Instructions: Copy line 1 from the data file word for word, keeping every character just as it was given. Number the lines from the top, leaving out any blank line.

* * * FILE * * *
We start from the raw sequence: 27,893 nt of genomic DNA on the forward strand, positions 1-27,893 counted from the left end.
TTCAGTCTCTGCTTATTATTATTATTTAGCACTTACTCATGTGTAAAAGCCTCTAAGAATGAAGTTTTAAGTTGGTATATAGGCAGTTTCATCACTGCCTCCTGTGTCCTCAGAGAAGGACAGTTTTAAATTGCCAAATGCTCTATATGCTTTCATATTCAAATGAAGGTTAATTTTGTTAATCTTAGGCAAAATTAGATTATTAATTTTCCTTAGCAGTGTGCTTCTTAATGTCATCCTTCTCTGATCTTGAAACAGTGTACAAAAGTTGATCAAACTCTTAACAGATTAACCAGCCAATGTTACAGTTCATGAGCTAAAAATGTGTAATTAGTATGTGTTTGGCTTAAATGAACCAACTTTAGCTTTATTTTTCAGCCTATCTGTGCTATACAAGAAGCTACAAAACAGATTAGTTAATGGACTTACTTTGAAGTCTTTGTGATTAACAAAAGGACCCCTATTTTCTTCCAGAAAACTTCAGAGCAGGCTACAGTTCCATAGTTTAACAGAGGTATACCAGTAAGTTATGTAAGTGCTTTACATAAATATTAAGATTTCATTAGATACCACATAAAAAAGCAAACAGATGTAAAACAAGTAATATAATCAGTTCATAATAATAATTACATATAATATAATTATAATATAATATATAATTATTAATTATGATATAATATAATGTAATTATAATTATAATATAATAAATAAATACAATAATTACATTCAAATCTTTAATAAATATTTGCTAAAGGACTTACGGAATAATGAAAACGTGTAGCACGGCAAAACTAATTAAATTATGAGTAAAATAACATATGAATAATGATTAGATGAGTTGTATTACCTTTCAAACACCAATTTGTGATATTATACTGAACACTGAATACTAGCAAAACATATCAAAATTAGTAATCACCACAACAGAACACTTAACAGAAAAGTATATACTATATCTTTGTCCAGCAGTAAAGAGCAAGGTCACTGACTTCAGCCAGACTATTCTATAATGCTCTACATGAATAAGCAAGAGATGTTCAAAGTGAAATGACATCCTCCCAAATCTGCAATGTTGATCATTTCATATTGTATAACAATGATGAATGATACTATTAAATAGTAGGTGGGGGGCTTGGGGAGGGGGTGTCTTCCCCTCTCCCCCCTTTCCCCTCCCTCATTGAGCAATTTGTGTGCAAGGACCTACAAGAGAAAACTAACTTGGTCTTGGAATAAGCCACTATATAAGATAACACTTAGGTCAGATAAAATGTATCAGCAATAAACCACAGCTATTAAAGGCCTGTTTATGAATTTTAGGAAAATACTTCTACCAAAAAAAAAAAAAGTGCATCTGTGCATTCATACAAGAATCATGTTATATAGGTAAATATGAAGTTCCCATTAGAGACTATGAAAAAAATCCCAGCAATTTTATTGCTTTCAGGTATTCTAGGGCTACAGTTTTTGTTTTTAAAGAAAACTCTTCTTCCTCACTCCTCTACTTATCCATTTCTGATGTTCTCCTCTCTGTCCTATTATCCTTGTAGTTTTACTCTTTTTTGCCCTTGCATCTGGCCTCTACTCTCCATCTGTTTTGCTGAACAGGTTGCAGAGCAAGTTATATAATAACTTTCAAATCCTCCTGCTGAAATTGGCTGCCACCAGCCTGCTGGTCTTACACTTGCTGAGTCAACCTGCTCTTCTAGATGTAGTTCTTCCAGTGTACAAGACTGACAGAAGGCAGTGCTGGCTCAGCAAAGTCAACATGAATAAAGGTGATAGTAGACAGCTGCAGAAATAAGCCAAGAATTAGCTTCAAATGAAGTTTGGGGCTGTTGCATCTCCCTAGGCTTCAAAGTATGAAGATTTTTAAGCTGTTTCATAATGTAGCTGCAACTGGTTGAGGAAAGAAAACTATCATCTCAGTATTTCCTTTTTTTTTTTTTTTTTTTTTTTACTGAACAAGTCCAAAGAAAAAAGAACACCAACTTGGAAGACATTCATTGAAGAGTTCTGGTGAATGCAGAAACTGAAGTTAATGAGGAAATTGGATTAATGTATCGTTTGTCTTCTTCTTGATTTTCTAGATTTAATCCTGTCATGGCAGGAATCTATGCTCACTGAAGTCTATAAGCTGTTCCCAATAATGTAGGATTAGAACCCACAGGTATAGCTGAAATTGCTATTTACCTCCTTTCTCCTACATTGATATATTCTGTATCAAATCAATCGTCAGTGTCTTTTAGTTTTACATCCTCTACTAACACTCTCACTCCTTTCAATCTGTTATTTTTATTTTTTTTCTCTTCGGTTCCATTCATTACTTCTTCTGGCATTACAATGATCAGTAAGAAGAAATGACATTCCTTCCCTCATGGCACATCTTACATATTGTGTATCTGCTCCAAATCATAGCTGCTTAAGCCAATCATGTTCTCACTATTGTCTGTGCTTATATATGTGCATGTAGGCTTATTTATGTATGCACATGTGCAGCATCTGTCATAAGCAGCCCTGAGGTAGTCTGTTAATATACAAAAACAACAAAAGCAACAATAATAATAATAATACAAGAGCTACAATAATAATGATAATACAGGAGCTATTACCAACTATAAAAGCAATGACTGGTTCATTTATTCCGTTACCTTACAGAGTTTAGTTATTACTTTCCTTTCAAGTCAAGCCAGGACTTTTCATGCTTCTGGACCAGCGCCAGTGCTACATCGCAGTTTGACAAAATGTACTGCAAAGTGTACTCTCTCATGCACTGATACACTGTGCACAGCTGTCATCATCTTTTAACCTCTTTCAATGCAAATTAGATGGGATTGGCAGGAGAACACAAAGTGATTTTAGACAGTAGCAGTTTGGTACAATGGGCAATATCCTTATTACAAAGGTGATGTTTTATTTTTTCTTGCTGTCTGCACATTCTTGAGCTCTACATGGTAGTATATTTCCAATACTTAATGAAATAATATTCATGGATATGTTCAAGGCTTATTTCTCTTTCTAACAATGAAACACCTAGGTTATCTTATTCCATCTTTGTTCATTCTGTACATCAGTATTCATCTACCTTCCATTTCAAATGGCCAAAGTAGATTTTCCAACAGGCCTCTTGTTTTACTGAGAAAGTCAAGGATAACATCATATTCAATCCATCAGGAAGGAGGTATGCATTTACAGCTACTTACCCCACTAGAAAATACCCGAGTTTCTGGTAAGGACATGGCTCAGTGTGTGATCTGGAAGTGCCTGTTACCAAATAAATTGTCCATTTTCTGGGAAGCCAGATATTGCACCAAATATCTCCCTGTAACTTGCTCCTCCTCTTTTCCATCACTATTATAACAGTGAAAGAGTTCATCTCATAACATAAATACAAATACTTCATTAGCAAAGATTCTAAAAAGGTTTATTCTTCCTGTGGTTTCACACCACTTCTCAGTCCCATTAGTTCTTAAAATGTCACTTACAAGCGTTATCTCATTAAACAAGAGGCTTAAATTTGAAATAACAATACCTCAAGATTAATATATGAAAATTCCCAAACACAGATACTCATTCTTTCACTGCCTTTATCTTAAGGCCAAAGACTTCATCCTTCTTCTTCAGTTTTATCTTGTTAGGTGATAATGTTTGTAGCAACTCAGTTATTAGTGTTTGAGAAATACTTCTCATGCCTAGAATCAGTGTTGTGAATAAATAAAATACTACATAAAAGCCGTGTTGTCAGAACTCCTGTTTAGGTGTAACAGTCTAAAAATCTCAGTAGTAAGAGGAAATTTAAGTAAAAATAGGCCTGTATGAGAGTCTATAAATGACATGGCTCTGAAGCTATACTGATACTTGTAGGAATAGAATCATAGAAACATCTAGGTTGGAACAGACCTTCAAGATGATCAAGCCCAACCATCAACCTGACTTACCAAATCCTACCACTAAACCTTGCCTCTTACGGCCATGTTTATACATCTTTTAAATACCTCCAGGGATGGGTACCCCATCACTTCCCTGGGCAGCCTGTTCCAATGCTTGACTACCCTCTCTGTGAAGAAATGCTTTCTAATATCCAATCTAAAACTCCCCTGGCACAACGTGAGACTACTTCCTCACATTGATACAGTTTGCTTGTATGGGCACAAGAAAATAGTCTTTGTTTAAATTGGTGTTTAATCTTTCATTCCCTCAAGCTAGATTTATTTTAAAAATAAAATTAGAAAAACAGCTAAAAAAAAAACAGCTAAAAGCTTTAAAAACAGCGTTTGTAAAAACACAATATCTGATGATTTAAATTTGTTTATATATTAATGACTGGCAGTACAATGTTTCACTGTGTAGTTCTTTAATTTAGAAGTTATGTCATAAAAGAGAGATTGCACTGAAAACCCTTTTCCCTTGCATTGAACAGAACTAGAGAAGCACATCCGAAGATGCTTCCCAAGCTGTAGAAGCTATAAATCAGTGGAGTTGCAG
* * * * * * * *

We start from the raw sequence: 27,893 nt of genomic DNA on the forward strand, positions 1-27,893 counted from the left end.